SIFF Review: ‘Nona’
Nona is a film co-produced by Michael Polish and wife and actress Kate Bosworth. Bosworth also acts in this film near the end as American detective Klein. Bosworth recently received the Founder’s Award from the Richmond International Festival, which they give to a filmmaker who “champions stories of truths often untold or overlooked.” In this case, the issue is the ugly world of sex-trafficking, and also the realities of Hispanics who try to cross our border. I did find it interesting that Bosworth received the award rather than both Bosworth and Polish, since Polish is both the writer and the director of the film.
Though the film is listed as a Guatemala entry for the Seattle International Film Festival 2018 (SIFF), the main character Nona, played ever so beautifully by Sulem Calderon, is actually Honduran. She is enticed by a young man nicknamed Hecho to follow her dreams to go to the U.S., to seek out her mother there, as her father and brothers have all been killed by the lawless Honduran gangs.
Hecho is played by Jesy McKinney, who gives an impressive performance. He is well-educated and “bieneducado” in the Spanish usage of the word, meaning “well-brought up, “well-mannered.” He appears, from an early scene, to be a religious young man, and without doubt he is charming. I would trust my daughter with him, if I had one.
Their trip through Honduras, Guatemala, and Mexico, by various means of transportation, is near-idyllic. In one scene, they stay a night with Hecho’s cousin where Nona beautifully relates the story of “The Island of the Blue Dolphins” to the cousin’s children. It’s all very pleasant. And never once does Hecho try to “jump her bones.”
One already knows inevitably from various write-ups, including this one, that Nona’s dreams will turn into nightmares upon reaching the U.S. border and then Los Angeles. The transition from good to bad is abrupt, as it should be. The overtly meanest character we meet in the film is an American police officer who arrests her for just walking along minding her own business. He treats her like trash, refusing to speak any Spanish to her, if he even knew any (that alone to me should be a crime in states with large populations of Spanish-speakers). The contrast of America welcoming these mostly very good, kind people with “give me your poor, your tired, your huddled masses” with today’s cruel anti-immigrant and especially anti-Hispanic or anti-Islamic immigrant policies, and the total lack of understanding and respect for those people by so many Americans, is represented very aptly by this one abusive officer.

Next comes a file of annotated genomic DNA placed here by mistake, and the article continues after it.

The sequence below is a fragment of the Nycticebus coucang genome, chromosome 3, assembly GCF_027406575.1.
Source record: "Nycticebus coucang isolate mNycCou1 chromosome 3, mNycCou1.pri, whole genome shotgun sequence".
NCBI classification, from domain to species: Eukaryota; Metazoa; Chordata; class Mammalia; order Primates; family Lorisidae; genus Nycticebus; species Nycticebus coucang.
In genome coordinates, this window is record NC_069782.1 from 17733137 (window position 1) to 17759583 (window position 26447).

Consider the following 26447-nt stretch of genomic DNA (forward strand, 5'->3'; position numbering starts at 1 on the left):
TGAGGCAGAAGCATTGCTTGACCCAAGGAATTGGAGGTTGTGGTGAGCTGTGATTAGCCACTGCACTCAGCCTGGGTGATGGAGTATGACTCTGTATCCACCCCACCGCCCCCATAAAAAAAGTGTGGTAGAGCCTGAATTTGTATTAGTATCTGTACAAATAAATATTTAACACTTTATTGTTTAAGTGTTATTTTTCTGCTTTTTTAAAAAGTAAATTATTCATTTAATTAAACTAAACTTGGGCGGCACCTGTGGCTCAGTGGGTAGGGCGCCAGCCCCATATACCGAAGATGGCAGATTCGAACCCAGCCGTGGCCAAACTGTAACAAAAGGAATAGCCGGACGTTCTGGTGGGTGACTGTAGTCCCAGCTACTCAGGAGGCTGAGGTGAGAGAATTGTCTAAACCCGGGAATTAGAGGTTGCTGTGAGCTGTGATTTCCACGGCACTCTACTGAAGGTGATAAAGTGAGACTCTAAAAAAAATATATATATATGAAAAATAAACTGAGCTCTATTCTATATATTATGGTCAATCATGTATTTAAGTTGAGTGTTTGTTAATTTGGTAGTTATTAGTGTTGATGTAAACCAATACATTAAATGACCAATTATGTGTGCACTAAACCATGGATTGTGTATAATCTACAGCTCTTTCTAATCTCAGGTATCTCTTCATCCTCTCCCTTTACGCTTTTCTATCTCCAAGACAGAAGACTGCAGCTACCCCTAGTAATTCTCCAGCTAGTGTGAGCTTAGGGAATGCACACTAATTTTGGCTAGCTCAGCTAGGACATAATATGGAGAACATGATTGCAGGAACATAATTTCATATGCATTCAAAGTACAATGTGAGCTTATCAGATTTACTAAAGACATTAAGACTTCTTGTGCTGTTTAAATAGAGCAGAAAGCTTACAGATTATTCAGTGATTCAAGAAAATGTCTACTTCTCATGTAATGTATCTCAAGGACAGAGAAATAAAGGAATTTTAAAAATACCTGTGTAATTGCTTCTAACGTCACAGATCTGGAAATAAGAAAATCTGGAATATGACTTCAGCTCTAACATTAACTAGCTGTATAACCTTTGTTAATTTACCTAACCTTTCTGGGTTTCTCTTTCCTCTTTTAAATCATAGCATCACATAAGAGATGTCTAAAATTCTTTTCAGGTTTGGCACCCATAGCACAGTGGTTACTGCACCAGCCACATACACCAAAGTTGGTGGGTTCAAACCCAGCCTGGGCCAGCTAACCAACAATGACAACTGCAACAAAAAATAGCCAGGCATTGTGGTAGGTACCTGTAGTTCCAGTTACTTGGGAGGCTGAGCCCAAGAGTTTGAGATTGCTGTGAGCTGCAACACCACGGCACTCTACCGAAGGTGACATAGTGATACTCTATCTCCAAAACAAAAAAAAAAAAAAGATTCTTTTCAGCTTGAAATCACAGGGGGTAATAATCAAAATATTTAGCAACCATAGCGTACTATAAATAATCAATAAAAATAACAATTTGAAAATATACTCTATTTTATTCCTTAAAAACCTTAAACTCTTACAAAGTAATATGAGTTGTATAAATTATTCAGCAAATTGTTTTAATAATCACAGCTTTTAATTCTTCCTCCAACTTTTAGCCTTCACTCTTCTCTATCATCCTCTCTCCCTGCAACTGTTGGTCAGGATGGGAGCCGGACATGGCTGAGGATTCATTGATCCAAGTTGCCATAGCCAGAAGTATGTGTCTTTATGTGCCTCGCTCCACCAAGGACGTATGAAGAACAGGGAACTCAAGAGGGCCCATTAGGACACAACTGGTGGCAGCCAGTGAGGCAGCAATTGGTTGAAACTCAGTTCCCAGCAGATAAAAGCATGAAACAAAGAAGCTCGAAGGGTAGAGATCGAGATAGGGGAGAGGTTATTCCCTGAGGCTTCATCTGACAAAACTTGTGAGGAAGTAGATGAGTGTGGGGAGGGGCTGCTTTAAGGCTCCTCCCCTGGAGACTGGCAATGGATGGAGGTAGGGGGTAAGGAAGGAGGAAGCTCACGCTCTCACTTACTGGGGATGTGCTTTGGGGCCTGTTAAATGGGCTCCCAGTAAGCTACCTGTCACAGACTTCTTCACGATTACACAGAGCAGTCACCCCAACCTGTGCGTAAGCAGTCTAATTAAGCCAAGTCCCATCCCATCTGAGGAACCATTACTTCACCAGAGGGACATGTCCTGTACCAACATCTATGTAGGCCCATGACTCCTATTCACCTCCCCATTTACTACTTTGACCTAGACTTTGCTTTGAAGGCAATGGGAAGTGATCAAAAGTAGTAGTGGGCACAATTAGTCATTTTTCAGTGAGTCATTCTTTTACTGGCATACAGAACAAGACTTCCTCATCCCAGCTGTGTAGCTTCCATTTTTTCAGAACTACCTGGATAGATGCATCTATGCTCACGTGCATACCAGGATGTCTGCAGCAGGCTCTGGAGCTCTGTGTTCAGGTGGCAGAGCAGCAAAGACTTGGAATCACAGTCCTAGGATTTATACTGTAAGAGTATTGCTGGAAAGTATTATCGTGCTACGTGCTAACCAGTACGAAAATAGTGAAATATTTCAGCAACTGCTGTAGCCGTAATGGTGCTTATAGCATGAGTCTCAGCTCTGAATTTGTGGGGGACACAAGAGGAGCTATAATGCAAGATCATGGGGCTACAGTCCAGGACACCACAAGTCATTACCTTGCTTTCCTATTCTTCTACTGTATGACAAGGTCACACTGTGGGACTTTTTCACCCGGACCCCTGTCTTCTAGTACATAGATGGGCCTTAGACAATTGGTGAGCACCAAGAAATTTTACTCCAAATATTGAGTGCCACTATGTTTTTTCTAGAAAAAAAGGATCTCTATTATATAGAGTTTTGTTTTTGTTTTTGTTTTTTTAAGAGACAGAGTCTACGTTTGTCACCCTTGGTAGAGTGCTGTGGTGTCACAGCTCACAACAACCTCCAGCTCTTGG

I think the journey to the U.S. went on over long and American audiences may find the travel segment of the film lacking in dramatic tension, though this part of the film is essential for contrasting with the latter part of the film. I also think it would have served dramatic effect to see more of the nightmare life she is forced into in the U.S. Though we expect something to happen throughout the film, for me the biggest question is about Hecho. Will he turn out to be a “good guy” or a “bad guy?” Will he come to her rescue or is he the cause of her plight? To answer these questions, you’ll need to see the film. The other part you will need to find out is the significance of her name, Nona, which is not her real name at all.
This movie was reviewed as part of coverage for the 2018 Seattle International Film Festival (SIFF).